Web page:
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The idea that one can be saved only through Jesus is contrary to simple compassion and justice. Judaism teaches that “the righteous of all nations have a share in the world to come.” Maimonides writes in a letter that there are non-Jews who “bring their souls to perfection.” That is the simple truth that all faiths should acknowledge and celebrate. Otherwise, there can be no kinship. As Abraham Joshua Heschel once wrote about attempts to convert the Jews: “How can we take seriously a friendship that is conditioned ultimately on the hope and expectation that the Jew will disappear? How would a Christian feel if we Jews were engaged in an effort to bring about the liquidation of Christianity?”
What is so bothersome about the group that President Bush has chosen to address is that to speak of “Jews for Jesus” makes as much sense as saying “Christians for Muhammad.” A Jew who accepts Jesus has cut himself off from the faith community of Jews, and that has been so for 2,000 years. When the first Christians left the Jewish community, and all the billions of Christians who followed recognized that their belief in Jesus made them a distinct religion, were they all deluded? Only today people have realized that division was a mistake after all? The sudden rise of ‘Messianic Jews’ owes more to a clever way of misleading untutored Jews than to making theological sense. It should not receive the imprimatur of a former President of the United States.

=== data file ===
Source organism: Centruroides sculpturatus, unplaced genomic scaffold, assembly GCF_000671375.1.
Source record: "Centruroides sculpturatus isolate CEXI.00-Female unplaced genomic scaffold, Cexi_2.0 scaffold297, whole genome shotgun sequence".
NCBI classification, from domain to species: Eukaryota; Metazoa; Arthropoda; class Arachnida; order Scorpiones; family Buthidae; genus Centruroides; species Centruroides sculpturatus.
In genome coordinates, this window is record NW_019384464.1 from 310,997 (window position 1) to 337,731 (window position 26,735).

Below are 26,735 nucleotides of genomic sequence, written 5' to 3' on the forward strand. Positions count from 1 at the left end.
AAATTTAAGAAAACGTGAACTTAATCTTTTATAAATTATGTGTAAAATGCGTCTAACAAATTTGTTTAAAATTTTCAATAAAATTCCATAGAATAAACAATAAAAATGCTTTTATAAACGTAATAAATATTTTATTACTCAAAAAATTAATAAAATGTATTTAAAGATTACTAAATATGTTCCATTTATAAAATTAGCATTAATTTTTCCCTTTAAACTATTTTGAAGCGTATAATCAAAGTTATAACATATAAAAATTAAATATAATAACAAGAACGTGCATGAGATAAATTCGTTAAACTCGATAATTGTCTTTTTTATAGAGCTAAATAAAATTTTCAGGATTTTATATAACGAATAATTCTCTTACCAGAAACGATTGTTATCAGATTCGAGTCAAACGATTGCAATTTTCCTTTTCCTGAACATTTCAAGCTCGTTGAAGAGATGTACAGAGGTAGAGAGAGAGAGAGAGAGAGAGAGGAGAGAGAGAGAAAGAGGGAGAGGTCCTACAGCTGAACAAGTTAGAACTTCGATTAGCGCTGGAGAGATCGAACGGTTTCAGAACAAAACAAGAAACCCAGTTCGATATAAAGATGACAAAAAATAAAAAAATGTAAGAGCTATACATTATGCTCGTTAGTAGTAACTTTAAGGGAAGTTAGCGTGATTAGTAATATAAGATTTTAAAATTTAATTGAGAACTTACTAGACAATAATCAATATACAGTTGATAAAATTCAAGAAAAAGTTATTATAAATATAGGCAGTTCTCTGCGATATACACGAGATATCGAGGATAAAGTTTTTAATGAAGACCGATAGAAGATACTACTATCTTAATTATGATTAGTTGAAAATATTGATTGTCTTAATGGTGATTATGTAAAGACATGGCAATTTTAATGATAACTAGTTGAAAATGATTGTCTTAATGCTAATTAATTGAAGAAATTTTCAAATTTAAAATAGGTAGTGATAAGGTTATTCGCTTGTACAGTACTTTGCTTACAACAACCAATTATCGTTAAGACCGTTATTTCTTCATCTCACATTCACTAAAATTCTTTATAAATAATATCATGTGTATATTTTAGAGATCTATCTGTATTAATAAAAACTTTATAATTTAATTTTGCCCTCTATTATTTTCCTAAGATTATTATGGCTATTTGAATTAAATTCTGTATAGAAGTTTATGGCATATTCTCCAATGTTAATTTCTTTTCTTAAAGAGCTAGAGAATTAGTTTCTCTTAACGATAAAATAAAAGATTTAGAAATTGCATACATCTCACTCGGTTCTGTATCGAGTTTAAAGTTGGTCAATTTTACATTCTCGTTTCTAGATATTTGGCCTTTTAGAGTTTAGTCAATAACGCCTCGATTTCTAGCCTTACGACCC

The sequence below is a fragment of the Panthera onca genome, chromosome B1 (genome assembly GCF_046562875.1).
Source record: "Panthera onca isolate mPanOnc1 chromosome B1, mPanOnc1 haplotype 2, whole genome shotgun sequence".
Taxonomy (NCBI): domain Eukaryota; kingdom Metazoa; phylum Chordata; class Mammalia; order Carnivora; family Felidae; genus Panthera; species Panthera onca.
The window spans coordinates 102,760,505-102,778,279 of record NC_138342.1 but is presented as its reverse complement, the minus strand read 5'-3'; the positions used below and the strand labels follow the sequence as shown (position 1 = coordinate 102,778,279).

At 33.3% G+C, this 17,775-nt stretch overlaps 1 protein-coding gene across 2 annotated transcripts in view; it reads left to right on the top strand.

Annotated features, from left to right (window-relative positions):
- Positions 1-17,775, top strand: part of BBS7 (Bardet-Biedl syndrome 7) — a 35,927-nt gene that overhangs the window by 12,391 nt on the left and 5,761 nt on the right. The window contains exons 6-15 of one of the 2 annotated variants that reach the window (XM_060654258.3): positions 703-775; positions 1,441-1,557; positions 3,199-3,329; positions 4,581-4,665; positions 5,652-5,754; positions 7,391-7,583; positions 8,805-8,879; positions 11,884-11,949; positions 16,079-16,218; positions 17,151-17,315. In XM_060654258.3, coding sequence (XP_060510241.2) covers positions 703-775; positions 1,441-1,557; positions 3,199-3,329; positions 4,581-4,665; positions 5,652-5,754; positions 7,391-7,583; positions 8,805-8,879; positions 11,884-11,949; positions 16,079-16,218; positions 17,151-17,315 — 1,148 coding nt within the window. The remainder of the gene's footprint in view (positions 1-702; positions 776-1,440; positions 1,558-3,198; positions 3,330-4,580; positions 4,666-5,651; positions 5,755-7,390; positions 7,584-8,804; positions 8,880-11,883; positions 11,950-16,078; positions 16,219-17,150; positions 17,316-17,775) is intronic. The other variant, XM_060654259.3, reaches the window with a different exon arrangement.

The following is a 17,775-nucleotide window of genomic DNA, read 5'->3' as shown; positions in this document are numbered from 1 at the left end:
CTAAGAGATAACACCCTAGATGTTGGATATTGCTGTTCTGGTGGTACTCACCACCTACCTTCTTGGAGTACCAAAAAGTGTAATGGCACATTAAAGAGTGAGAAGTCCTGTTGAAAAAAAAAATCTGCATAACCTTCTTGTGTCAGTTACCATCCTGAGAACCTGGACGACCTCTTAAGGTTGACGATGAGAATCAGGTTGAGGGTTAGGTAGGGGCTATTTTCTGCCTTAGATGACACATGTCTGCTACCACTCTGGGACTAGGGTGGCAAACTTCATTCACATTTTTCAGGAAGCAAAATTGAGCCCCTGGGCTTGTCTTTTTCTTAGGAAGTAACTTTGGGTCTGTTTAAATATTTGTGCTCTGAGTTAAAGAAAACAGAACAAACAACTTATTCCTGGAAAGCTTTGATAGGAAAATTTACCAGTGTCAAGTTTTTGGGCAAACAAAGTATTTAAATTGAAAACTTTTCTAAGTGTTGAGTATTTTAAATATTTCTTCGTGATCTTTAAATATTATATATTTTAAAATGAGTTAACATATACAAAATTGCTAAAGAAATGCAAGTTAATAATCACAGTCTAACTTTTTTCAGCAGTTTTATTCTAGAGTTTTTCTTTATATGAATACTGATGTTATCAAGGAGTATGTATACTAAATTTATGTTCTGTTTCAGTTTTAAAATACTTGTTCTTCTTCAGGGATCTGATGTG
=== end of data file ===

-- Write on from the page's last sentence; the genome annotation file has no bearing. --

Moreover, that Christians argue with the Jewish community about the legitimacy of “Jews for Jesus” is presumption of a high order. I would not presume to tell Christians who is a Christian and emphatically reject the idea that the Christian community can tell me who qualifies as a Jew.
Many Jewish thinkers have seen Jesus as they have seen Muhammad, as God’s instrument to advance monotheism in the world. Franz Rosenzweig spoke of Judaism as the sun — that is the source — and Christianity as the rays of the sun — that which spreads monotheism to the world. The greatest Jewish philosopher, Maimonides, of the Middle Ages saw Islam and Christianity as the preparation for God’s eventual Kingdom.
Jesus exercises a powerful historical fascination. He was without doubt a profound and enigmatic personality. Nonetheless, he remains for many Jews a man whose wisdom and wit place him among the great teachers of humanity, but neither a messiah nor a god.
There need be no opposition or antagonism between faiths so long as there is no triumphalism in them. Ultimately all faithful people of good will wish for a peaceful world reflecting the goodness of the One who fashioned it.
For those who wish to explore this further, there are no end of books addressing the complex, fascinating relations between Christianity and Judaism. A polemical work, which illustrates how Jews answer the various verses in the Torah taken to be referring to Jesus by many Christians, is “You Take Jesus, I’ll Take God,” by Samuel Levine or Twenty-Six Reasons Why Jews don’t Believe in Jesus” by Asher Norman. A more ecumenical examination is the work of the renowned scholar Jacob Neusner, “A Rabbi Talks With Jesus.” For those interested in how the rabbis anticipated Jesus’ teachings, one book worth reading is by the Christian scholar Brad Young, “Jesus, the Jewish Theologian.”
David Wolpe is the rabbi of Sinai Temple in Los Angeles